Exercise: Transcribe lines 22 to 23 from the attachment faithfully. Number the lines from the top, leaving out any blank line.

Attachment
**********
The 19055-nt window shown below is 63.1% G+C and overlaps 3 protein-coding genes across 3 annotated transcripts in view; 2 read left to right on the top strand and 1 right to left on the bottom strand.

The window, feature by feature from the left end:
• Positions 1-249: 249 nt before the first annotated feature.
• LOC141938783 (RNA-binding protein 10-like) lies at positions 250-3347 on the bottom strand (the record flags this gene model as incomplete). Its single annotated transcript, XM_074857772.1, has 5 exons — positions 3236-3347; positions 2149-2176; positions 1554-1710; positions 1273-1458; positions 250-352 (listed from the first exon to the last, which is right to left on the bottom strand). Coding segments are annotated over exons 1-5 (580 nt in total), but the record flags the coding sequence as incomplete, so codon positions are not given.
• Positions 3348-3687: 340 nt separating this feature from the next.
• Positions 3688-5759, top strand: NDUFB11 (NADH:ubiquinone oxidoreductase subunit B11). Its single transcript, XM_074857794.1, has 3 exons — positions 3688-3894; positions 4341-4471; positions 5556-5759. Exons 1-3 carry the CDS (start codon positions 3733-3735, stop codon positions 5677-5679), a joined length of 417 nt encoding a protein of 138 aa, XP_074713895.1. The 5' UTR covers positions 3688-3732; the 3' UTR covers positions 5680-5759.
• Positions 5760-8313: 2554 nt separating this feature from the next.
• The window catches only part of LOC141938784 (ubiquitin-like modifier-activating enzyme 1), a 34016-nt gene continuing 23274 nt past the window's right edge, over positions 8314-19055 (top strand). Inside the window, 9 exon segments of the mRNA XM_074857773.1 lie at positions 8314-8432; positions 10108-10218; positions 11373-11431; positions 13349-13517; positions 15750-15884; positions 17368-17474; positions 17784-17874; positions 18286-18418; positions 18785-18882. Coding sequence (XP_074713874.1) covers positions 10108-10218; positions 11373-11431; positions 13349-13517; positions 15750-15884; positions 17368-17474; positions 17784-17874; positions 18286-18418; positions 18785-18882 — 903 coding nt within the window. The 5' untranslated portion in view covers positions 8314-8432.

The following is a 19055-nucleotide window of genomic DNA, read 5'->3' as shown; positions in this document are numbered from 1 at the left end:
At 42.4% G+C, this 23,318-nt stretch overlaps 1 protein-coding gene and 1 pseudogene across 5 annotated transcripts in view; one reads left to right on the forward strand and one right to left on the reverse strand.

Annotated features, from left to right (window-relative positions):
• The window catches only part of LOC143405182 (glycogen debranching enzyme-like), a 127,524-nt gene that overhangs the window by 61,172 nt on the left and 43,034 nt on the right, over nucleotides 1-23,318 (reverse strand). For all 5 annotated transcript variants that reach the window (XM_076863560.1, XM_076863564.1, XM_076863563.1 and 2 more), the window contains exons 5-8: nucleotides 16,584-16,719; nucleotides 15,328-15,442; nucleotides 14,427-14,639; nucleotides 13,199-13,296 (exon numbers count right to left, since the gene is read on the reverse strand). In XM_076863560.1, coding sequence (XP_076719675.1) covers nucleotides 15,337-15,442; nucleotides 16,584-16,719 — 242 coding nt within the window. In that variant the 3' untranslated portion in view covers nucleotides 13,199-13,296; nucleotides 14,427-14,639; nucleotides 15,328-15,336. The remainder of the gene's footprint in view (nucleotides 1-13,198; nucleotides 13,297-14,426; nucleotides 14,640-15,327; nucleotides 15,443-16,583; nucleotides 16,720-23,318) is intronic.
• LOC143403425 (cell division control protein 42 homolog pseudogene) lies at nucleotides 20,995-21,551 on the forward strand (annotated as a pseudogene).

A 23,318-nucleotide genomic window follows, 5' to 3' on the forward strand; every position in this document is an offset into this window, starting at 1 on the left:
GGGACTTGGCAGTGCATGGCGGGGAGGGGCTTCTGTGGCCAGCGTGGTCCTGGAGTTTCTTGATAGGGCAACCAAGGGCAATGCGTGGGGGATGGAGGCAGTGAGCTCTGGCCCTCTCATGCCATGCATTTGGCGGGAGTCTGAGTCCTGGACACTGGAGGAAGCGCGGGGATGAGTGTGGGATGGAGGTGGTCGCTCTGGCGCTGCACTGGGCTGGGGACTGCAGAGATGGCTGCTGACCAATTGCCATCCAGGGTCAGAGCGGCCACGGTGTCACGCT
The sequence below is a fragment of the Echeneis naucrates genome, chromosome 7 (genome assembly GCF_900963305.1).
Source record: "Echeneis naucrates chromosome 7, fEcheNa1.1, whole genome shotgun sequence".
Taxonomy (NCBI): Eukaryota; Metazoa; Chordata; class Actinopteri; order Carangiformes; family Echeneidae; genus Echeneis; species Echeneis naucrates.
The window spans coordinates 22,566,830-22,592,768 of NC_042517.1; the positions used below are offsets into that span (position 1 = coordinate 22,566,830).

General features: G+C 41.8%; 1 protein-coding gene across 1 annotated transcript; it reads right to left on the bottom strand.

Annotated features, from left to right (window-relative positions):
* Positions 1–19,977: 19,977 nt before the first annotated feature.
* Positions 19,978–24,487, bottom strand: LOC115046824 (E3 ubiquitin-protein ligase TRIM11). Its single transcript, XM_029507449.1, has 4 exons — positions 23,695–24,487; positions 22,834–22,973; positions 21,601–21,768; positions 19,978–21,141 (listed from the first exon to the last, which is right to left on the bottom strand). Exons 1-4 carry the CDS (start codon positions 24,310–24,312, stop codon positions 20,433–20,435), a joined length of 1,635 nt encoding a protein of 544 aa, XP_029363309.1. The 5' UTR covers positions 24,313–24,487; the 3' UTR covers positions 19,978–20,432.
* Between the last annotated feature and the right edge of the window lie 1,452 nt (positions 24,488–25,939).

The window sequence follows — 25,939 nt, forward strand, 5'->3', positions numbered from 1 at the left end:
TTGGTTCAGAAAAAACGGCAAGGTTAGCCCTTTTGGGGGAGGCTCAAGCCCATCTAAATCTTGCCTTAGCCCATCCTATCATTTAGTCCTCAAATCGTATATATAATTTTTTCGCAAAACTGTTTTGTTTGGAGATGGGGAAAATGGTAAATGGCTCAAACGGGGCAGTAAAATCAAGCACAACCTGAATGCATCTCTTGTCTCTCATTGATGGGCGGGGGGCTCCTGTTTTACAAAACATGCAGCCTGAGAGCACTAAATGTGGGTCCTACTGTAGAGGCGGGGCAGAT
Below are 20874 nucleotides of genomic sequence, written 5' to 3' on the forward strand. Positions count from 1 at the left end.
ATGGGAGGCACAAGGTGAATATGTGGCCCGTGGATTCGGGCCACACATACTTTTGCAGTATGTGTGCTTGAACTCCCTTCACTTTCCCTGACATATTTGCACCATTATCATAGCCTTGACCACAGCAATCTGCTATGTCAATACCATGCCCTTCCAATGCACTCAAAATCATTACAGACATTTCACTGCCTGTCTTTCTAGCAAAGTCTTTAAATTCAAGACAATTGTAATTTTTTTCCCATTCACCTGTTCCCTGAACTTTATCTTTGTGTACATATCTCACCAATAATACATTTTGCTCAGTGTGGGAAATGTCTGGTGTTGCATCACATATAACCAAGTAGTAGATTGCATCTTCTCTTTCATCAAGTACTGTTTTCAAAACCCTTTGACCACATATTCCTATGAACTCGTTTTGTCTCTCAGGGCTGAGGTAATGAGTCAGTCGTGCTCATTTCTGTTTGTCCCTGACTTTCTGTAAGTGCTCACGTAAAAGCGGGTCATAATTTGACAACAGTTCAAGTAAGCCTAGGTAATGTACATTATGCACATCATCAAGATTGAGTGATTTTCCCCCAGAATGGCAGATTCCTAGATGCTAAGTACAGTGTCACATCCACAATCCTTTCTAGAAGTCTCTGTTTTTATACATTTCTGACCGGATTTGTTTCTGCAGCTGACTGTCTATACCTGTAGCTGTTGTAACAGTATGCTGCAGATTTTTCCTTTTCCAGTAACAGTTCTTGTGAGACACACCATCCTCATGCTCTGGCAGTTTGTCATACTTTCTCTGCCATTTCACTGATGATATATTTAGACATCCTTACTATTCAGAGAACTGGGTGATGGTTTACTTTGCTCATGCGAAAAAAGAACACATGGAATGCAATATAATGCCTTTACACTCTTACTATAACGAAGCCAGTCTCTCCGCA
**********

* Positions 1–19,977: 19,977 nt before the first annotated feature.
* Positions 19,978–24,487, bottom strand: LOC115046824 (E3 ubiquitin-protein ligase TRIM11). Its single transcript, XM_029507449.1, has 4 exons — positions 23,695–24,487; positions 22,834–22,973; positions 21,601–21,768; positions 19,978–21,141 (listed from the first exon to the last, which is right to left on the bottom strand). Exons 1-4 carry the CDS (start codon positions 24,310–24,312, stop codon positions 20,433–20,435), a joined length of 1,635 nt encoding a protein of 544 aa, XP_029363309.1. The 5' UTR covers positions 24,313–24,487; the 3' UTR covers positions 19,978–20,432.